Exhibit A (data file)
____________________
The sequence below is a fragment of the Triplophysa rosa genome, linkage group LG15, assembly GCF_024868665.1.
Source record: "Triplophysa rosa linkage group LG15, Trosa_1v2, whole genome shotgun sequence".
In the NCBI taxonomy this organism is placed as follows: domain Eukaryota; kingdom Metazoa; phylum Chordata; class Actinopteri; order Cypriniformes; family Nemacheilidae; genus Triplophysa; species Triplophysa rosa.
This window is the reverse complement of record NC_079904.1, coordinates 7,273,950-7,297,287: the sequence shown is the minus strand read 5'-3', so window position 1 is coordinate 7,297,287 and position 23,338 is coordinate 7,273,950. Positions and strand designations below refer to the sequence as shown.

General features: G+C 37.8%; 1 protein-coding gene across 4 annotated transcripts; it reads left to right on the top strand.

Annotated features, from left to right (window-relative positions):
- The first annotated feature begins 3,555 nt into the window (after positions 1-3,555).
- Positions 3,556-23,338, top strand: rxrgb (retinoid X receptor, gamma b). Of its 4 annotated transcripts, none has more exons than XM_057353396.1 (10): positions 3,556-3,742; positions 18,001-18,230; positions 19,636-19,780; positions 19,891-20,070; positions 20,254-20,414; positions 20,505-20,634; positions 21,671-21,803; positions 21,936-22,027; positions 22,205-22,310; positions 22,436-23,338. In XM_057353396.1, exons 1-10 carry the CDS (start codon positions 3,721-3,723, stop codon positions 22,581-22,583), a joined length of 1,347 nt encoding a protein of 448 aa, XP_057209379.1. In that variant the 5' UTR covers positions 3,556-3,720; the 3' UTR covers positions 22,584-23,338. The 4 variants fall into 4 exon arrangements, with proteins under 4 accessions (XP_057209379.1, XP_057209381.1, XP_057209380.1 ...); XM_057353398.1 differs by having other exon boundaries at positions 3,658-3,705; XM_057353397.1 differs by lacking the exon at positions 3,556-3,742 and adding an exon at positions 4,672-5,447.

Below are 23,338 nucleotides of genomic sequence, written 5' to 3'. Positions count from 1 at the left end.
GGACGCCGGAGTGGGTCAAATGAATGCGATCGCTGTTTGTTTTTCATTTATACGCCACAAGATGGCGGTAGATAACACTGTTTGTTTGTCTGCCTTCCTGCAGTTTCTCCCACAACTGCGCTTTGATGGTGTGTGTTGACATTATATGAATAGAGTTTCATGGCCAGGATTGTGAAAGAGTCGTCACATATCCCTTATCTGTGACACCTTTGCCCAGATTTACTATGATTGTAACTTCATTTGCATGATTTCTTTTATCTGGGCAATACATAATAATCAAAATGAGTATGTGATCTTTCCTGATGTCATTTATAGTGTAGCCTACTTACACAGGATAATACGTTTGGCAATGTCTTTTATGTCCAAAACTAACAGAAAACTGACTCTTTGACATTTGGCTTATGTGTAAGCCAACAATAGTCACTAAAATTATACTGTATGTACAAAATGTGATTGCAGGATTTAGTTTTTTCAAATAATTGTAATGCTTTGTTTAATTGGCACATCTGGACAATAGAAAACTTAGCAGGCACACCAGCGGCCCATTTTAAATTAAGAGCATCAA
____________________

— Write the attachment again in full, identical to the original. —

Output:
The sequence below is a fragment of the Triplophysa rosa genome, linkage group LG15, assembly GCF_024868665.1.
Source record: "Triplophysa rosa linkage group LG15, Trosa_1v2, whole genome shotgun sequence".
In the NCBI taxonomy this organism is placed as follows: domain Eukaryota; kingdom Metazoa; phylum Chordata; class Actinopteri; order Cypriniformes; family Nemacheilidae; genus Triplophysa; species Triplophysa rosa.
This window is the reverse complement of record NC_079904.1, coordinates 7,273,950-7,297,287: the sequence shown is the minus strand read 5'-3', so window position 1 is coordinate 7,297,287 and position 23,338 is coordinate 7,273,950. Positions and strand designations below refer to the sequence as shown.

General features: G+C 37.8%; 1 protein-coding gene across 4 annotated transcripts; it reads left to right on the top strand.

Annotated features, from left to right (window-relative positions):
- The first annotated feature begins 3,555 nt into the window (after positions 1-3,555).
- Positions 3,556-23,338, top strand: rxrgb (retinoid X receptor, gamma b). Of its 4 annotated transcripts, none has more exons than XM_057353396.1 (10): positions 3,556-3,742; positions 18,001-18,230; positions 19,636-19,780; positions 19,891-20,070; positions 20,254-20,414; positions 20,505-20,634; positions 21,671-21,803; positions 21,936-22,027; positions 22,205-22,310; positions 22,436-23,338. In XM_057353396.1, exons 1-10 carry the CDS (start codon positions 3,721-3,723, stop codon positions 22,581-22,583), a joined length of 1,347 nt encoding a protein of 448 aa, XP_057209379.1. In that variant the 5' UTR covers positions 3,556-3,720; the 3' UTR covers positions 22,584-23,338. The 4 variants fall into 4 exon arrangements, with proteins under 4 accessions (XP_057209379.1, XP_057209381.1, XP_057209380.1 ...); XM_057353398.1 differs by having other exon boundaries at positions 3,658-3,705; XM_057353397.1 differs by lacking the exon at positions 3,556-3,742 and adding an exon at positions 4,672-5,447.

Below are 23,338 nucleotides of genomic sequence, written 5' to 3'. Positions count from 1 at the left end.
GGACGCCGGAGTGGGTCAAATGAATGCGATCGCTGTTTGTTTTTCATTTATACGCCACAAGATGGCGGTAGATAACACTGTTTGTTTGTCTGCCTTCCTGCAGTTTCTCCCACAACTGCGCTTTGATGGTGTGTGTTGACATTATATGAATAGAGTTTCATGGCCAGGATTGTGAAAGAGTCGTCACATATCCCTTATCTGTGACACCTTTGCCCAGATTTACTATGATTGTAACTTCATTTGCATGATTTCTTTTATCTGGGCAATACATAATAATCAAAATGAGTATGTGATCTTTCCTGATGTCATTTATAGTGTAGCCTACTTACACAGGATAATACGTTTGGCAATGTCTTTTATGTCCAAAACTAACAGAAAACTGACTCTTTGACATTTGGCTTATGTGTAAGCCAACAATAGTCACTAAAATTATACTGTATGTACAAAATGTGATTGCAGGATTTAGTTTTTTCAAATAATTGTAATGCTTTGTTTAATTGGCACATCTGGACAATAGAAAACTTAGCAGGCACACCAGCGGCCCATTTTAAATTAAGAGCATCAA